Fasted Cardio May Mean You Use More Fat as Fuel, But…
If you’ve ever woken up at 5am to squeeze in a morning run and haven’t scarfed down a banana, energy bar, or any other food on your way out the door, then you’ve already done fasted cardio. Sometimes time is of the essence, and there simply isn’t an opportunity to fuel and digest before a run — or sometimes, you just can’t stomach the calories that early.
You may have also heard, though, that some people link fasted cardio to weight loss and performance benefits. So, should running on empty always be your morning ritual? Here’s what the experts have to say about completing cardio workouts in a fasted state.
What is fasted cardio?
Fasted cardio is quite simple: “It literally just means doing a workout after not eating for some amount of time,” explains Lauren Antonucci, R.D.N., a board-certified specialist in sports dietetics based in New York.
“If we run fasted, we tap into our fat stores as a fuel source sooner, so we’re running more on oxidised fat versus glycogen or carbohydrates,” says Featherstone.
Some research helps to demonstrate this source of fuel change that happens during fasted cardio. For example, a systematic review and meta-analysis published in 2016 in the British Journal of Nutrition states that an aerobic workout performed in a fasted state leads to greater fat oxidation, compared to a cardio workout done after eating.
More specifically and more recently, a study published in the International Journal of Environmental Research and Public Health in 2022, involving 12 male participants, found that fasting, even for just six hours, and then running on a treadmill for 20 minutes at a low to moderate intensity (45% to 65% of VO2 max) enhanced fat metabolism, when compared to running in a fed state.
What are the drawbacks of fasted cardio?
People tend to latch on to those concepts, and see fasted cardio as a path to weight loss (you’ll burn more fat!) or enhanced performance (if you can tap into fat stores for long periods, you’ll never hit the wall!).
When it comes to weight loss, all that fat-burning potential from fasted cardio does sound appealing. But “you’ll still be burning the same amount of calories,” says Antonucci. If you’re eating within the nutritional budget determined by your training plan and weight-loss goals, “burning a little bit higher percentage of fat is not really that important to your body weight over time or your body composition,” she says.
Also, your body may not automatically burn fat instead of glucose in a fasted state; it may turn to protein. “Research shows that there’s an increase in muscle breakdown when we exercise fasted, so it could actually decrease our strength,” says Featherstone.
While the research on protein metabolism in a fasted state is limited, one review article published in the Strength and Conditioning Journal in 2011 states that exercising in a fasted state yielded greater protein loss than in a non-fasted state, suggesting it might not be best for those looking to build muscle. Another scientific review published in 2020 states that while protein doesn’t provide much fuel for exercise on a regular basis, when you restrict calories, that contribution markedly increases.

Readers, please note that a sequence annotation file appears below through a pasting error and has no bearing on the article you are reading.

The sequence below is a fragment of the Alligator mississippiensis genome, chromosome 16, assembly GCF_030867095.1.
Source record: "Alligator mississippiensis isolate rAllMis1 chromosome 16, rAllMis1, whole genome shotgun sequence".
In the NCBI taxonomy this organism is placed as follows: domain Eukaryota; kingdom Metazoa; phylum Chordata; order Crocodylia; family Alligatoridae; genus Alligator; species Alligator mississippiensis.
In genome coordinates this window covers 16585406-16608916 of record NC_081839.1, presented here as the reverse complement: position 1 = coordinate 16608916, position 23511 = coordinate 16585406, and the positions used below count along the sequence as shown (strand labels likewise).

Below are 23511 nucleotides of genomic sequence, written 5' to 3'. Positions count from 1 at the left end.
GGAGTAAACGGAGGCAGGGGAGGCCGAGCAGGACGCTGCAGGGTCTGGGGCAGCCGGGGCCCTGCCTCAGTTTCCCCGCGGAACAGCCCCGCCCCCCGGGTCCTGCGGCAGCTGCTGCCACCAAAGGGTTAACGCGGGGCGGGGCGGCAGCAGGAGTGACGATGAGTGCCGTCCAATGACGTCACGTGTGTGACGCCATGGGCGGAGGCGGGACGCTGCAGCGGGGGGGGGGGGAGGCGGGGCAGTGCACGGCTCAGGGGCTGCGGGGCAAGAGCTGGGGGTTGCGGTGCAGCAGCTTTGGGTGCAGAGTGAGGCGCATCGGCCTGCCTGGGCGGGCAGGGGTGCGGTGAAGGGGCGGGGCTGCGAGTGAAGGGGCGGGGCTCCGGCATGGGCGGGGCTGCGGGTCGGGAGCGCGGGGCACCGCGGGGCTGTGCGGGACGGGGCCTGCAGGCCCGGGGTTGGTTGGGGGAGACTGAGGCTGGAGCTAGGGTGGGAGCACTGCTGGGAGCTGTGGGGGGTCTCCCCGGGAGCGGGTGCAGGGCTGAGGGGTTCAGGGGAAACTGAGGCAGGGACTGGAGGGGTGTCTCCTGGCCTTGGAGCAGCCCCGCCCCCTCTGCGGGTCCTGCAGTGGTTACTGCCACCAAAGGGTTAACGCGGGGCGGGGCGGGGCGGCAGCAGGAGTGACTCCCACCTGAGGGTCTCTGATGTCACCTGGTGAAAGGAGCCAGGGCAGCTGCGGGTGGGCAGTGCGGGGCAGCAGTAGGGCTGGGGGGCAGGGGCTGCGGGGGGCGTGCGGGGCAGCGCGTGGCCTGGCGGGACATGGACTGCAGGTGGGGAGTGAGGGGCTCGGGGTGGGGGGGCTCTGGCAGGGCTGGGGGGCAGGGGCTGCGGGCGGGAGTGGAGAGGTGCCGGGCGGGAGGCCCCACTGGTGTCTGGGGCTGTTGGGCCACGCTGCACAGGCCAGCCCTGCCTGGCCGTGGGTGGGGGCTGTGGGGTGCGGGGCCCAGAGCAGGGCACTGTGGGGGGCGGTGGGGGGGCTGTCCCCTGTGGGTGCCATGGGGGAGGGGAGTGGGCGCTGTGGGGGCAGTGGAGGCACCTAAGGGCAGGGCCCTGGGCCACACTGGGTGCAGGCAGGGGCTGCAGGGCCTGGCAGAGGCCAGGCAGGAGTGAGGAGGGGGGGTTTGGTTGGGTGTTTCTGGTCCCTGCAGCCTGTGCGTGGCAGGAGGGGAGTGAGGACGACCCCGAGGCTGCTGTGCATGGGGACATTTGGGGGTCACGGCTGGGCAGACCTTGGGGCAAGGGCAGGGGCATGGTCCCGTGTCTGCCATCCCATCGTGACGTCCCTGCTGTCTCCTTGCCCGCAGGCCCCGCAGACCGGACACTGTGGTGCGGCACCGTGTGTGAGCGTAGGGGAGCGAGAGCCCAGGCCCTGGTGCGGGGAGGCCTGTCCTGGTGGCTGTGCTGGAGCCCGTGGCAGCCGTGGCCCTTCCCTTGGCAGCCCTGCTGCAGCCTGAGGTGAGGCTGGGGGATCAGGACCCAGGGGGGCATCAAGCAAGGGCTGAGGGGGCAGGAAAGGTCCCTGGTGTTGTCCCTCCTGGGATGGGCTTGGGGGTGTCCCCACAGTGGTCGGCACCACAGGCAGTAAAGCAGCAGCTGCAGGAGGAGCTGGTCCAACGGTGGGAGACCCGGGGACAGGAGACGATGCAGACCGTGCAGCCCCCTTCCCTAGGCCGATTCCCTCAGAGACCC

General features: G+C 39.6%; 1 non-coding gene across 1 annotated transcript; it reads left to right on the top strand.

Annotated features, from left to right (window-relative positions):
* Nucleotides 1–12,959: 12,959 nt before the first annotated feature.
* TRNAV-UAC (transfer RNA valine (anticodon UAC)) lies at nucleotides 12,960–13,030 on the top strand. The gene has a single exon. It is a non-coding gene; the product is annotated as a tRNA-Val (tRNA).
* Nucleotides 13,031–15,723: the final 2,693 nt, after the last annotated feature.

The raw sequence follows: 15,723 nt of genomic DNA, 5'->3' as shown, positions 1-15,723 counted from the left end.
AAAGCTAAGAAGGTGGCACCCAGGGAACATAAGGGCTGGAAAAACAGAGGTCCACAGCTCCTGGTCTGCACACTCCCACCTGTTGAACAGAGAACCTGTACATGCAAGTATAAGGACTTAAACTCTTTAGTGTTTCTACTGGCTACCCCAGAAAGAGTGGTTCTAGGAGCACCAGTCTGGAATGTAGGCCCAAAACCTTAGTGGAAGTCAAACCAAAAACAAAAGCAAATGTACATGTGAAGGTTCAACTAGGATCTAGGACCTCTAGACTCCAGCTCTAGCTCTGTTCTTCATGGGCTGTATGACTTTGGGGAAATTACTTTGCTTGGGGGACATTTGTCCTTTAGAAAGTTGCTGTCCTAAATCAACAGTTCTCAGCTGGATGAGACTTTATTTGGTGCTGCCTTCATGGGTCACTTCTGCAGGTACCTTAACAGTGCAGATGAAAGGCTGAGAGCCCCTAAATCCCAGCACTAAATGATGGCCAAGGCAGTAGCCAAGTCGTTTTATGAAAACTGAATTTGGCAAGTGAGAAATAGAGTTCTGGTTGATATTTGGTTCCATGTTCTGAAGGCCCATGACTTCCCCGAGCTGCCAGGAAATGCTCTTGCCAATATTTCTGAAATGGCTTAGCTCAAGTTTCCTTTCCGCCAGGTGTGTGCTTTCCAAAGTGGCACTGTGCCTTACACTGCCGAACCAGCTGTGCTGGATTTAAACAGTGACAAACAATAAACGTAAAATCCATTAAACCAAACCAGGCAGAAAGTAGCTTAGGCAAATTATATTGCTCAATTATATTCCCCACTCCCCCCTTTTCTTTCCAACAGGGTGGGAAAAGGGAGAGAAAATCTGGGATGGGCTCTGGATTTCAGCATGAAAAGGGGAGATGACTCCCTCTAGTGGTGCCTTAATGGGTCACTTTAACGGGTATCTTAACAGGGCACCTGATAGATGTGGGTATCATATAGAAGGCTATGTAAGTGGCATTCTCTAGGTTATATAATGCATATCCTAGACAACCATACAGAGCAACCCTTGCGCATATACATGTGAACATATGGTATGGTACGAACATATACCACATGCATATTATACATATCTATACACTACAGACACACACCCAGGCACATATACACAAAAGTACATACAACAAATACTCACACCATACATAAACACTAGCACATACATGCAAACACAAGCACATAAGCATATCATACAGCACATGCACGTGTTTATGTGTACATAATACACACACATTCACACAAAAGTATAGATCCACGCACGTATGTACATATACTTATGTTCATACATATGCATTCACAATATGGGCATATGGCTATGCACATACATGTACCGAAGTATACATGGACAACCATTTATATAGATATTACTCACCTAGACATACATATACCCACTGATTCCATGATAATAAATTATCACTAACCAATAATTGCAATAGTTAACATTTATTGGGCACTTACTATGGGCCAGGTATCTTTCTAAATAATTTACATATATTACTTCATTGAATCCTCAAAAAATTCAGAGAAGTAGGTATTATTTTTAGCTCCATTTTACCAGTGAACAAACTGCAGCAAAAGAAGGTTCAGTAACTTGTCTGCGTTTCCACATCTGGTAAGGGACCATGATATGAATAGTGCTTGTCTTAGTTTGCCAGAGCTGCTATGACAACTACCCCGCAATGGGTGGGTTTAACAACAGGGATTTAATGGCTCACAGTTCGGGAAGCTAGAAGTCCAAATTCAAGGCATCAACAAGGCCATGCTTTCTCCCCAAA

Let’s not forget those endurance benefits: People were actually able to perform aerobically for longer after eating than when they fasted, a meta-analysis published in 2018 in the Scandinavian Journal of Medicine & Science in Sports found. And additional research shows that fasting has negative impacts on the intensity and volume of training—both of which can hinder your performance. “Intensity increases with our runs, and with that our dependence on carbs increases,” says Featherstone. “If we don’t have carbs to pull from, the intensity of our workout is going to suffer.”
Any time you do any high-intensity workout — intervals, fartleks, any speedwork — you’re going to burn a super high percentage of carbs no matter what. “Not fueling beforehand just shortchanges your energy and ability to work hard,” says Antonucci. Plus, your rate of perceived exertion is much higher at a lower intensity when you’re running off fat versus carbs, says Featherstone, and you’re likely to finish fasted high-intensity runs feeling terrible or hit a wall sooner in longer efforts.
Finally, while there is some research on the benefits of fasted cardio, there’s a need for more long-term, bigger studies and those done on different populations. A review paper published in the Proceedings of the Nutrition Society in 2018, points out that while fasted cardio enhances fat metabolism, we still need to know how that might affect those with cardio-metabolic conditions and how training in a fasted state might affect outcomes when doing other types of workouts, like resistance training.
So, is fasted cardio right for you?
If you’d rather use your pre-run time in the morning to sleep in a little bit or you can’t handle the idea of eating early in the morning, sure, it’s okay to do fasted cardio. “Just make sure you’re only doing easy runs when you’re in a fasted state,” says Featherstone. Because of limited glycogen, don’t regularly plan long (90 or more minutes) or hard workouts when fasted.
Otherwise, when it comes to really putting in the work, it’s better to run within one to three hours after eating breakfast. “Running isn’t just about burning fat,” says Antonucci. “When you’re properly fueled, it’s going to feel better mentally and physically.”